Participation in STEM (Science, Technology, Engineering and Mathematics) subjects in Australian schools is at the lowest level in 20 years. In this article, Jane Lowney, the head of engineering at recruitment firm, Robert Walters, examines the STEM challenge.
With thousands of Australian students recently joining their peers from over 82 countries in pressuring world leaders to urgently address climate change, attention must now turn to how as a society we can better support their passionate pleas into future careers.
The commitment demonstrated by students across the globe is testament to the importance that our next generations are placing on reversing the global carbon footprint. However, the question remains; What is the best way to leverage this passion in order to access a career that will enable them to better protect the environment?
I believe that to unlock that passion we must position science, technology, engineering and mathematics (STEM) participation as one of a number of solutions to the climate change debate.
It is not surprising that STEM is one of the key elements in unlocking the potential to help solve climate change related issues. However, pupil enrolments in STEM subjects has continued to fall across all education levels.
According to the most recent National Scientific Statement, participation in STEM subjects in Australian schools is at the lowest level in 20 years.
This is directly converting to declining participation in STEM related careers, with the proportion of Australia’s population aged 20 to 64 with post-school qualifications in STEM dwindling compared to a decade ago.
And the decline in interest in STEM fields is surprising given the significant funds ($64 million in government funding for school STEM initiatives) that has been provided to promote them.
The general consensus among policymakers is that STEM jobs will become more and more important as technology plays an ever-increasing role in the economy, and what I am witnessing is the huge demand by employers for STEM skills, even for roles where STEM qualifications are not a prerequisite.
In turn this may partially explain why Australian businesses are now reporting skill shortages well above the average level seen since the turn of the millennium.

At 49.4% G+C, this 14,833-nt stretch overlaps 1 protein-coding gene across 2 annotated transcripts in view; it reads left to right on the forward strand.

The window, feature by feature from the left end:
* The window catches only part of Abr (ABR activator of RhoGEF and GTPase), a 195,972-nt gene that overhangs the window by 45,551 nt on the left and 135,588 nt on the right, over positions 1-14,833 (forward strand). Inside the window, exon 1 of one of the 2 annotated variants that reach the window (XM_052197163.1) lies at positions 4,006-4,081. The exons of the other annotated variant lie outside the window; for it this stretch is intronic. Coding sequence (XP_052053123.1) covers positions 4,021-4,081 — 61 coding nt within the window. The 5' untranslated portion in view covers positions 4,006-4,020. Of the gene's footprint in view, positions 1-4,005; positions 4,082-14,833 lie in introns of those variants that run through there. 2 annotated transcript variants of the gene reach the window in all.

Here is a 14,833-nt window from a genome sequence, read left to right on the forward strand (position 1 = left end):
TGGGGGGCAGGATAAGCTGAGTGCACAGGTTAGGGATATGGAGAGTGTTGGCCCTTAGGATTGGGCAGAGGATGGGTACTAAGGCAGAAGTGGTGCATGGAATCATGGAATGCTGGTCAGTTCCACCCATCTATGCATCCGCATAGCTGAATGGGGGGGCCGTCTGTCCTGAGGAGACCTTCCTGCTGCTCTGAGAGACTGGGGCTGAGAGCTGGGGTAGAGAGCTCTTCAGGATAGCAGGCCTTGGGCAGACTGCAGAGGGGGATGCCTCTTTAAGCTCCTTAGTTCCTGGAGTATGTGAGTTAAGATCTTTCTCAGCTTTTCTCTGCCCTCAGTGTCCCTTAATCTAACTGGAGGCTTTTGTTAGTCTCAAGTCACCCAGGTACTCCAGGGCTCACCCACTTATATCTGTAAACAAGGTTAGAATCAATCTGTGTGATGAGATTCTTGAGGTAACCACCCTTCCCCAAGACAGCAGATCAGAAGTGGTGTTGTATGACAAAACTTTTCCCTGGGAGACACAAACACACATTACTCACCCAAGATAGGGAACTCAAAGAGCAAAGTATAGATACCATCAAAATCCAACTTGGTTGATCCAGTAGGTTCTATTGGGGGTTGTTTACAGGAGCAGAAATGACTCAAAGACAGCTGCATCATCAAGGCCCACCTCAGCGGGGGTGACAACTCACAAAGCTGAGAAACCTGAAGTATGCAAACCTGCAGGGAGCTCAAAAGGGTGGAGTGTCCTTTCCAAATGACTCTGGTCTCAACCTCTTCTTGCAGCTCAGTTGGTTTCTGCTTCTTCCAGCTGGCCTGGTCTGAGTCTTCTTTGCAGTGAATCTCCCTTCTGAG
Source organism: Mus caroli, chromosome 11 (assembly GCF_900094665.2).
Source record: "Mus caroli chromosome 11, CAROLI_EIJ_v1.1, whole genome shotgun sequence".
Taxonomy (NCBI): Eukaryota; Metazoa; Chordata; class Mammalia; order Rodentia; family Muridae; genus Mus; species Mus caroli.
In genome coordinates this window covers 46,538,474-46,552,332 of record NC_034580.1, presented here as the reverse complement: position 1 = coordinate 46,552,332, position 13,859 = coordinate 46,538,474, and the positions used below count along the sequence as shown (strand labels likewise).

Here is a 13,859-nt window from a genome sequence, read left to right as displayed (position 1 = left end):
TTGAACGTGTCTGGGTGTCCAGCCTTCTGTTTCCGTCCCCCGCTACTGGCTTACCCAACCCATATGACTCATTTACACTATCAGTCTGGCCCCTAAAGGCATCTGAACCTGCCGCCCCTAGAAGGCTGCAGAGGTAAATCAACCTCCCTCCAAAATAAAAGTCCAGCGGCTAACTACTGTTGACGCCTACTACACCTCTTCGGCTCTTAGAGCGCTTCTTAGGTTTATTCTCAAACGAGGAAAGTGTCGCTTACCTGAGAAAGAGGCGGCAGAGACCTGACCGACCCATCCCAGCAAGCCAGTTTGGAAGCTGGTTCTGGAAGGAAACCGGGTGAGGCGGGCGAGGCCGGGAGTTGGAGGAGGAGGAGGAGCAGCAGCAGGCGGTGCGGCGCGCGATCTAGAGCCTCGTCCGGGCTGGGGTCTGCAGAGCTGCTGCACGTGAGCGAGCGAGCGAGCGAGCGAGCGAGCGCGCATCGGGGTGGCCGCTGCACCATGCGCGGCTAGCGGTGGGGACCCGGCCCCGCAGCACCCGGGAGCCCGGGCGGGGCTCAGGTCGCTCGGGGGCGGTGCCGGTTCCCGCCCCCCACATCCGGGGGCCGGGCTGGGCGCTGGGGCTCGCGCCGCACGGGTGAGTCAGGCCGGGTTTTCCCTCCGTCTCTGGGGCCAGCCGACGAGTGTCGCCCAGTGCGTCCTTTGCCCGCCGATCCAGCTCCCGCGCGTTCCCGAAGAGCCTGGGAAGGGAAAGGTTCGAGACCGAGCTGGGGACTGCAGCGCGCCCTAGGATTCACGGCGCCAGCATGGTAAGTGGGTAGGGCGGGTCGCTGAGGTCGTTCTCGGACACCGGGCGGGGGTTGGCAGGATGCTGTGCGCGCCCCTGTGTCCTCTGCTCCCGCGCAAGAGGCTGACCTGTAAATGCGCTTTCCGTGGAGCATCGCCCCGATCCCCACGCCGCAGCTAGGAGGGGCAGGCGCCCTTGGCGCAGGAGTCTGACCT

Australians, in a broader sense, may not actually be learning the skills that are required now and, in the future, which includes the skills required to combat climate change.
For policymakers, employers, parents and their children these facts, figures, forecasts and trends should be as equally alarming as our energy usage and carbon emissions.
At the compulsory school level students are already exploring climate change as an issue the world needs to address. We need to encourage them further by connecting the dots between climate change, STEM and the subsequent career opportunities that are available to them that will make a difference.
For those students closer to university there has never been a wider range of STEM opportunities available to them. Responsibility must also be placed on a student’s sphere of influence (parents, family members, mentors, teachers and career councillors) to further encourage them into STEM careers.
The challenge is how we collectively engage young people into STEM while fuelling the flame and their passion for the environment. The solution is to appeal to the hearts and minds of our next generations commitment to the environment and subsequently into STEM related careers.
About the Author
Jane Lowney is the Head of Engineering and Infrastructure at recruitment firm Robert Walters. She is a qualified civil/structural engineer. Prior to entering the recruitment market in 2010, Jane worked in business outsourcing organisations in Ireland and Poland as well as working with an engineering consultancy.
Jane is particularly passionate about diversity & inclusion in the engineering sectors and is an active member of the Diversity In Infrastructure industry working group.